How to spend $350 billion in 77 days

In two-and-a-half months, the Treasury has used up half of the money from the Troubled Asset Relief Program. Here's how it came and went so fast.

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By Jeanne Sahadi, CNNMoney.com senior writer

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NEW YORK (CNNMoney.com) -- President Bush has grudgingly allowed General Motors and Chrysler to drive away with the last few billion bucks in Treasury's TARP till, which boasted $350 billion a mere 77 days ago.

How did it all slip away so fast?

The money pot -- intended to save the teetering financial system -- was formally proposed in a three-page missive that Treasury sent to Congress on the morning of Saturday, Sept. 20.

Over the course of two weeks, lawmakers debated the potential moral, ethical and financial hazards of handing over unprecedented power and unprecedented sums of taxpayer money to the Treasury. Their responses ranged from gobsmacked to apoplectic.

By Friday, Oct. 3, Congress had passed a 451-page bill that President Bush signed into law within hours. The law granted Treasury up to $700 billion, half of which was made available right away.

Since then, Treasury has:

  • sent checks totaling $168 billion in varying amounts to 116 banks;
  • committed another $82 billion to capitalize more banks;
  • bought $40 billion in preferred shares of American International Group (AIG, Fortune 500) so the troubled insurer could pay off an earlier loan from the Federal Reserve;
  • committed $20 billion to back any losses that the Federal Reserve Bank of New York might incur in a new program to lend money to owners of securities backed by credit card debt, student loans, auto loans and small business loans;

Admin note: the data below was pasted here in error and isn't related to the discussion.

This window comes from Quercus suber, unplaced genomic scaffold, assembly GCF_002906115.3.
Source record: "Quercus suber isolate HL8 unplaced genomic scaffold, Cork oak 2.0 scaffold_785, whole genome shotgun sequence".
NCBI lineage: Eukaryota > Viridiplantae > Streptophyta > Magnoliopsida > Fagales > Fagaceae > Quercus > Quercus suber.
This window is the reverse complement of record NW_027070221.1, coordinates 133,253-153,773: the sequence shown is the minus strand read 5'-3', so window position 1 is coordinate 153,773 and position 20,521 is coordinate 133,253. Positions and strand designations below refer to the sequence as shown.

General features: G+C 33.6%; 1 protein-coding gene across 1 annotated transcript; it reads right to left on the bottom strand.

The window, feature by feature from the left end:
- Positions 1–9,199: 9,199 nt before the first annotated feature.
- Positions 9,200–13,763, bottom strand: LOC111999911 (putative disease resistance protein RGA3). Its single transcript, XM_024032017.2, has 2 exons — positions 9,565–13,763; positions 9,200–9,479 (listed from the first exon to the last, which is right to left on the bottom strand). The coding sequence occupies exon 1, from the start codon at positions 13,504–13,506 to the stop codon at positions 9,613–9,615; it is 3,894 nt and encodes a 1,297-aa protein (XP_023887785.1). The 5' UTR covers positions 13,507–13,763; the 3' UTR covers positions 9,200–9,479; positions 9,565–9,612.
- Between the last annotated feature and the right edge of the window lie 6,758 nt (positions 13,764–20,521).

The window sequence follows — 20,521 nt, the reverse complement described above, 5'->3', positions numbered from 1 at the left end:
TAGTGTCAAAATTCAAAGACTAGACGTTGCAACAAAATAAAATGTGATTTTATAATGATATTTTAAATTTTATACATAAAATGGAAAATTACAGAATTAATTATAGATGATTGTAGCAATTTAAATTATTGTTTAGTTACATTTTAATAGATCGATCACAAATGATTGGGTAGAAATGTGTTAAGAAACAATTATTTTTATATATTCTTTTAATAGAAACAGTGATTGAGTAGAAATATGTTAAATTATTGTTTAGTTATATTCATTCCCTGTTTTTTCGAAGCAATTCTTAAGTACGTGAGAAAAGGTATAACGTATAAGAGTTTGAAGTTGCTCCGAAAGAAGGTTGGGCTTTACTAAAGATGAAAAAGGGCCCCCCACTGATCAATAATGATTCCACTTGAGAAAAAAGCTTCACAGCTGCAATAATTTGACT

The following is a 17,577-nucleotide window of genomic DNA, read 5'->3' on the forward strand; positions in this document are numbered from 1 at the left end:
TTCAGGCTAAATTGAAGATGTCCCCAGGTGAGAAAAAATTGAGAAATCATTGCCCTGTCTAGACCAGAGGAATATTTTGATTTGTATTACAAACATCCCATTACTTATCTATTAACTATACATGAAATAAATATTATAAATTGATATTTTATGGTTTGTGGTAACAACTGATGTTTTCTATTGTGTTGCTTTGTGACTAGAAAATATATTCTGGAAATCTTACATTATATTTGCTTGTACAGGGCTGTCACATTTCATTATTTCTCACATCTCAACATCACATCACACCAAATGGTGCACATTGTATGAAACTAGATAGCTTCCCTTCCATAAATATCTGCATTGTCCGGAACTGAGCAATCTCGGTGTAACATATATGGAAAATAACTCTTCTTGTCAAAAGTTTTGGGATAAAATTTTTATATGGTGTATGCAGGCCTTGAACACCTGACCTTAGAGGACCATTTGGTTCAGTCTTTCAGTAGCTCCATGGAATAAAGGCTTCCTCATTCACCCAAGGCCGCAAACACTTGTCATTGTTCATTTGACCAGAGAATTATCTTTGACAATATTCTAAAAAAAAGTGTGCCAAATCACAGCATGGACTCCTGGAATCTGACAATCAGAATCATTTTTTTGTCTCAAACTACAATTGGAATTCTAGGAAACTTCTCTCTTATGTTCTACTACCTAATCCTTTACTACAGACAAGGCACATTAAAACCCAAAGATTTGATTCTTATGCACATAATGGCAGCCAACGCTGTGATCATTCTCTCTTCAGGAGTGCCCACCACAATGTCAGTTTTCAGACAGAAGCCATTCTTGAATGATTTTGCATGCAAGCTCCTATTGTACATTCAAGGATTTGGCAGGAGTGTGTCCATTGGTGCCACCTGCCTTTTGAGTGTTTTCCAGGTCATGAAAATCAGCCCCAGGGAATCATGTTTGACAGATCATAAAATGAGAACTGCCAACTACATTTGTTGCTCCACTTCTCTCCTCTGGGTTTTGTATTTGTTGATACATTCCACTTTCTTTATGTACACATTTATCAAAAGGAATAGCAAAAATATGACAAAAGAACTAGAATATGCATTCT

• committed to invest $20 billion in Citigroup on top of $25 billion the bank had already received;
  • committed $5 billion as a loan loss backstop to Citigroup;
  • agreed to loan $13.4 billion to GM and Chrysler to get them through the next few months.
That next $350B? Maybe not yet, Hank

Now, it's likely that Treasury will ask for the second tranche of $350 billion.

"It's clear Congress will need to release the remainder of the TARP to support financial market stability," Treasury Secretary Henry Paulson said Friday. "I will discuss that process with the congressional leadership and the president-elect's transition team in the near future."

It's not clear, however, whether Paulson will formally ask Congress for the second tranche of TARP money before turning over the keys of the Treasury to his likely successor, Tim Geithner.

Even if Paulson wants to, however, he's likely to face an uphill battle getting it.

"It seems very unlikely that Congress will give the final TARP installment to the Bush administration," said Jaret Seiberg, a financial services analyst at policy research firm Stanford Group.

That's because the apoplexy among those who originally opposed the TARP or who voted for it reluctantly has grown and spread for several reasons.

One cause of Capitol Hill's bailout rage: the Treasury has not used TARP money to help prevent foreclosures. Democratic lawmakers, who crafted the legislation and purposefully included language about foreclosure prevention, beg to differ. They have said repeatedly they will not release any more TARP money until the Treasury commits to use some of it to help troubled homeowners.

Second, lawmakers are not happy Treasury has given so much capital to banks without requiring them to lend more and do more to oversee how the banks are using the money. Paulson has said Treasury told TARP recipients that it expects them to lend. "But it's not practical or prudent for the government to say 'make this loan, don't make that loan,'" he said Thursday, speaking at an event in New York.

And third, Republicans in particular resent what they see as TARP mission creep. House Minority Leader John Boehner, R-Ohio, was one of many who opposed the auto bailout, and the fact that TARP was the source of the bridge loans in particular.

"The use of TARP funds is also regrettable, the latest in a growing list of TARP money uses that were not discussed with or envisioned by Congress when the program was authorized," Boehner said Friday.

House Speaker Nancy Pelosi, D-Calif., has said she is working on a bill to add more guarantees that future TARP funds be used to prevent foreclosures and protect taxpayers. But it's not clear yet how much Democratic support that will get. And there is near total Republican opposition in the House to approve any more TARP funding.

If that remains the case, the Obama team will have to add yet another entry to its ever-growing to-do list when they take power on Jan. 20.

- CNN congressional producer Deirdre Walsh contributed to this report. To top of page

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